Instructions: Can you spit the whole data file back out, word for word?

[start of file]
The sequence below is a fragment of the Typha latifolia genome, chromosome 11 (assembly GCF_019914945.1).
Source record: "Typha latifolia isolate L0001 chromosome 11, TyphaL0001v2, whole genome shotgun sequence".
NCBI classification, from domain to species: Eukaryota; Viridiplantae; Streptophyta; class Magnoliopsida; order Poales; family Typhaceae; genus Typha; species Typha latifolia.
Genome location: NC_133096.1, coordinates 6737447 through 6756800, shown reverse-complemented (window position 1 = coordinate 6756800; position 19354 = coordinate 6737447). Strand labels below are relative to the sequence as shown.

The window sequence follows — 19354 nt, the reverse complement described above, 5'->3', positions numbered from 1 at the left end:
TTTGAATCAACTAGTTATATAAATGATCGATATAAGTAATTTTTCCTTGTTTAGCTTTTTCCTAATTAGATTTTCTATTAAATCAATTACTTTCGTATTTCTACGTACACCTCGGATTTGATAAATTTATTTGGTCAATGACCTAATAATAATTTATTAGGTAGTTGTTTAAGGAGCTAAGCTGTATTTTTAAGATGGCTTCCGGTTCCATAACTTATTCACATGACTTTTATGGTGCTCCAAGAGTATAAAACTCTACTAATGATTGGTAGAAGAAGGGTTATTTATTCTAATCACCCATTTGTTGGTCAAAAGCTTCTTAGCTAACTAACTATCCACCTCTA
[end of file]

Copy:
The sequence below is a fragment of the Typha latifolia genome, chromosome 11 (assembly GCF_019914945.1).
Source record: "Typha latifolia isolate L0001 chromosome 11, TyphaL0001v2, whole genome shotgun sequence".
NCBI classification, from domain to species: Eukaryota; Viridiplantae; Streptophyta; class Magnoliopsida; order Poales; family Typhaceae; genus Typha; species Typha latifolia.
Genome location: NC_133096.1, coordinates 6737447 through 6756800, shown reverse-complemented (window position 1 = coordinate 6756800; position 19354 = coordinate 6737447). Strand labels below are relative to the sequence as shown.

The window sequence follows — 19354 nt, the reverse complement described above, 5'->3', positions numbered from 1 at the left end:
TTTGAATCAACTAGTTATATAAATGATCGATATAAGTAATTTTTCCTTGTTTAGCTTTTTCCTAATTAGATTTTCTATTAAATCAATTACTTTCGTATTTCTACGTACACCTCGGATTTGATAAATTTATTTGGTCAATGACCTAATAATAATTTATTAGGTAGTTGTTTAAGGAGCTAAGCTGTATTTTTAAGATGGCTTCCGGTTCCATAACTTATTCACATGACTTTTATGGTGCTCCAAGAGTATAAAACTCTACTAATGATTGGTAGAAGAAGGGTTATTTATTCTAATCACCCATTTGTTGGTCAAAAGCTTCTTAGCTAACTAACTATCCACCTCTA